Because I am perpetually running late, finding a small tear was a disaster because I didn't have had time to go buy another pair. That moment felt especially shitty, as I was completely broke and there was no way I could buy new tights even if I had the time to do so. I took a deep breath and applied clear nail polish to the tear, made sure it was tucked into my boot and hoped with everything that the tear wouldn't get any bigger. I left the house feeling really bad about myself and spent the evening painfully aware that at any moment, my tights could tear all the way up my leg - when I was on stage.
Jeez, talk about your first world problems.
As I've written before, I left my really well-paying job (and benefits) last October. There is a lot of privilege in being able to quit a job with no plan. I have the luxury of doing so because I don't have anyone who is counting on me - no kids, no mortgage, no family to support. Just me. For a while I did okay off my savings (especially when my back gave out - there was no way I could have worked), then I worked a stint at the flower shop and at a grocery store, where I realized there is a special place in hell for people who treat employees badly (both management and customers). Upon getting some really great opportunities to do contract work, I quit the grocery store. Again, that's a privilege I have that many of my peers did not.
Privilege is a word we don't like to use very often. It's very easy to talk about racism, sexism, heterosexism, classism, etc. but privilege is a doozy because it forces us to look at ourselves and the privilege we carry in this world. As a thick, female Chicana from a working class background, there are many ways in which I have been oppressed. On the flip side, I have a formal education; I am a US citizen (therefore I have the right to vote, apply for a job, benefits and I don't have the threat of deportation hanging over my head); I can hold hands (or make out) in public with my partner without the threat of violence; I have pretty good health and I can walk and have use of my hands, eyes, etc. Get the picture? Privilege exists in a lot of ways.
That isn't to say, however, that oppression is just a fluffy notion that doesn't really exist because of the privilege I carry. As a woman, the threat of violence (intimate partner violence, sexual violence, physical violence) are a reality that I have to be aware of every day. Women are paid less than men and our bodies are the subject of every political battle on the local, state and federal level. On a personal level, I know that as a Brown woman there is an implied racism that follows me - even if it isn't blatantly in my face, it exists and I am constantly aware of it.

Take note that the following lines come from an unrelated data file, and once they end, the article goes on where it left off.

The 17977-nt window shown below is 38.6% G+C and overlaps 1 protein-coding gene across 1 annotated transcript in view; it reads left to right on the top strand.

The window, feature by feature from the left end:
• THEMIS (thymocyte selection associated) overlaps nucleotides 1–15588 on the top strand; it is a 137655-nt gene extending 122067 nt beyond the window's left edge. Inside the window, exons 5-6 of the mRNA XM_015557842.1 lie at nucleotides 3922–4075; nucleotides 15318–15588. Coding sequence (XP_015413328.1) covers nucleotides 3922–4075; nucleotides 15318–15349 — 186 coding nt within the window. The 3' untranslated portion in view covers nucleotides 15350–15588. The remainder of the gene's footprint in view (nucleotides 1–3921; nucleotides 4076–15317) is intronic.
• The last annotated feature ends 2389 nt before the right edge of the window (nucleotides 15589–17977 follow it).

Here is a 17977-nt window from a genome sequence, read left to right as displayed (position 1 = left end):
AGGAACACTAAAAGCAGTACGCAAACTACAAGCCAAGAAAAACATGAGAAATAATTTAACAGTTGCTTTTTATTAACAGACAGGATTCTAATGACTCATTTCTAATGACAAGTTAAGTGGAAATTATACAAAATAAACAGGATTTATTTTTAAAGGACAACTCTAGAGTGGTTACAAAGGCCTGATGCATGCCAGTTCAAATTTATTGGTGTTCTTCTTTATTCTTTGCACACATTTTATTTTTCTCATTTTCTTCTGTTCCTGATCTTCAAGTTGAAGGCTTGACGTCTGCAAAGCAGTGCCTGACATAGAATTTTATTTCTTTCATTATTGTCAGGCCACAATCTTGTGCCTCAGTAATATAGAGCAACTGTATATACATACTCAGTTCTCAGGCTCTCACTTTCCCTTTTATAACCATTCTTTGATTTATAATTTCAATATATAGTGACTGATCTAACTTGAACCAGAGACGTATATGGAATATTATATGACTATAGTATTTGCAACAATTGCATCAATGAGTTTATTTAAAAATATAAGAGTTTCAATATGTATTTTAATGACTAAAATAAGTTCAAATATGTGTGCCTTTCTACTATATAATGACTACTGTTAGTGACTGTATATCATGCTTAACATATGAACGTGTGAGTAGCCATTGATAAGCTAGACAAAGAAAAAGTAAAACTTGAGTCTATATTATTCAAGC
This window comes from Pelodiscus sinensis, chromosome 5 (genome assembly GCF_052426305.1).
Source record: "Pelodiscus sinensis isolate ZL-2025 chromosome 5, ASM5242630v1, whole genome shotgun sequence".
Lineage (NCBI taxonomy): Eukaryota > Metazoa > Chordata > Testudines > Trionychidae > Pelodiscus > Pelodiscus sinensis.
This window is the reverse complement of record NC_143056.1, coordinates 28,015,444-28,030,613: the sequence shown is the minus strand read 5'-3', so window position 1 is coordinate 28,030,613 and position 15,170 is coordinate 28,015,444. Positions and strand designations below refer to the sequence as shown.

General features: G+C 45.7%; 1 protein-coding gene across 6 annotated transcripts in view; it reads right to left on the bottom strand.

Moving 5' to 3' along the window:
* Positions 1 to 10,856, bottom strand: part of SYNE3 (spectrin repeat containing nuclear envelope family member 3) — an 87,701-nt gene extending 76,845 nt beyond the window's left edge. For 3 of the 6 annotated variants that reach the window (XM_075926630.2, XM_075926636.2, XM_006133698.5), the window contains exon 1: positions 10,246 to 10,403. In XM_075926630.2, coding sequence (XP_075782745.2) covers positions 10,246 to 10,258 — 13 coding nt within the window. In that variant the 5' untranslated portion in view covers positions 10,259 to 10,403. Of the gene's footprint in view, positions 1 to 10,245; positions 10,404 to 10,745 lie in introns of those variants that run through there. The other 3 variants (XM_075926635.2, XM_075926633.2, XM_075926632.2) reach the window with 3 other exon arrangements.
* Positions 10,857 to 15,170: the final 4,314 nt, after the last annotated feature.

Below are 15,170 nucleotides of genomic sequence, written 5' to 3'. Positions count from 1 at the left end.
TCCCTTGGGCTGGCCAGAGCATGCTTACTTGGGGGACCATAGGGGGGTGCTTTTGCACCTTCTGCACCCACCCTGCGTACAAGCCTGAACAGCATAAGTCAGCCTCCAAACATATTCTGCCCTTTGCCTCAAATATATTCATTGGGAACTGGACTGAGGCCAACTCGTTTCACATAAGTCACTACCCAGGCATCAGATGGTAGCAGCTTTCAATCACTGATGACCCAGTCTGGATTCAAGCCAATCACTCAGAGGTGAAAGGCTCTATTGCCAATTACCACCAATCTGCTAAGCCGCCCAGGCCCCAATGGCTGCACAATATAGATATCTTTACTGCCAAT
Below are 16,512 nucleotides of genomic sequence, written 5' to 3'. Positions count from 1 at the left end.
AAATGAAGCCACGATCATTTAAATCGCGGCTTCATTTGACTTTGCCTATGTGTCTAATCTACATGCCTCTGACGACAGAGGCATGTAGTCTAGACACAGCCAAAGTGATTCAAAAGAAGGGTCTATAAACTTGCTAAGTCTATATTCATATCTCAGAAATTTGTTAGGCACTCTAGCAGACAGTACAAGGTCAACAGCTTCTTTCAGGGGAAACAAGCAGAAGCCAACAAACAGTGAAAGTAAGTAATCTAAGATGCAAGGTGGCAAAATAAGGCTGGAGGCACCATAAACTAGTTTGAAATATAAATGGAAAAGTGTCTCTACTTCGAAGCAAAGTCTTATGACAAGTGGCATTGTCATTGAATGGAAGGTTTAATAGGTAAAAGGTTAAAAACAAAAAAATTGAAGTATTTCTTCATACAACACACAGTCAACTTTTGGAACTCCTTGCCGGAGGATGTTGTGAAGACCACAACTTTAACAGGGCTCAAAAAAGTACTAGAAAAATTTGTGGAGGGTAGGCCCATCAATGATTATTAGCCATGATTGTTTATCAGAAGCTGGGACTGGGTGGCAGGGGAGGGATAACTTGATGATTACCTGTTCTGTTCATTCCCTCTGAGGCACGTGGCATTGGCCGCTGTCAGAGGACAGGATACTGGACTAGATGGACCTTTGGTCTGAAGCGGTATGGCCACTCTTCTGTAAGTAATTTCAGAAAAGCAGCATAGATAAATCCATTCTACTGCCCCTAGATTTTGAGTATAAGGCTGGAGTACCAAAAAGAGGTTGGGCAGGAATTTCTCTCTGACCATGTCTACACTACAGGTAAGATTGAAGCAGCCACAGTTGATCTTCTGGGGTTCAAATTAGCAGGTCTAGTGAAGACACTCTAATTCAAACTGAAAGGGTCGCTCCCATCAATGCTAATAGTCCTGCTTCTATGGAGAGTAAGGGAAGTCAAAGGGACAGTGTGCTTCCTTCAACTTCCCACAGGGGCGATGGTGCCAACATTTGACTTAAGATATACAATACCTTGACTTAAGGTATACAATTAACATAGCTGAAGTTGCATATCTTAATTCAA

When I think about my current state of being broke, I don't think of it as a form of oppression. I made a choice to leave my job. I made a choice to find my way and do contract work. Much like the Great Dating Strike of 2010-11, I've been very deliberate and thoughtful in my choice, but it doesn't make it easy at times. Just like being lonely, being broke has made me feel like a failure - borrowing $10 to put gas in my car feels like shit, no matter how you dice it.
My friend OB wrote a piece about being broke and having to make dinner. She wrote about her initial feeling of helplessness and then realized she had an abundance.
"They [her grandmas] remind me of so many others I am around each and every day. Women (and men) who give and give. Others are just seriously resourceful. They make magic happen with their meager means. I love and miss my grandmas greatly. Yet, each day I see them in wonderful people I share my time with. I love you guys too. Tonight I was also remind [sic] how fortunate I actually am. Broke or not I have what I need. I have my home. There is gas in my car and food in my house. We always have sweet tea. I am sending a son to college. I have lots of blessings."This piece reminded me that regardless of how broke I am, there are blessings everywhere. I have a really great contract position right now that is not only paying my bills, but teaching me about health disparities and giving me a clearer vision of the work I want to be doing in my community.
There is a difference between being broke and living in poverty, which is a reality that approximately 46 million people in this country face each day. There are social and political factors that influence poverty and I don't buy into the notion that people are poor because they want to be, and as long as they pull themselves up by their bootstraps, they can live the American Dream (whatever that is). Poverty is a system of oppression that has been built very carefully and regardless of how broke I may be at times, I am not living in poverty. When the backlash of the 99% hit, I had a hard time supporting it because it felt like a middle-class movement. Where is the outrage over poverty? People have been poor for a long time in this country, why wait until the middle class is affected to hold the 1% accountable?
Instead of feeling guilty about my privilege, I choose to use it to further the work I want to do. I am honest about it just like I am honest about oppression. The sooner we can have honest conversations (with the understanding that there will be anger and conflict, and that's okay), the sooner we can create change in our communities - or at least, within ourselves.
I was able to buy new tights last winter after working at the flower shop. They will eventually tear and even if I can't buy a new pair immediately, I'll be able to eventually.
Next time: Speak, Poet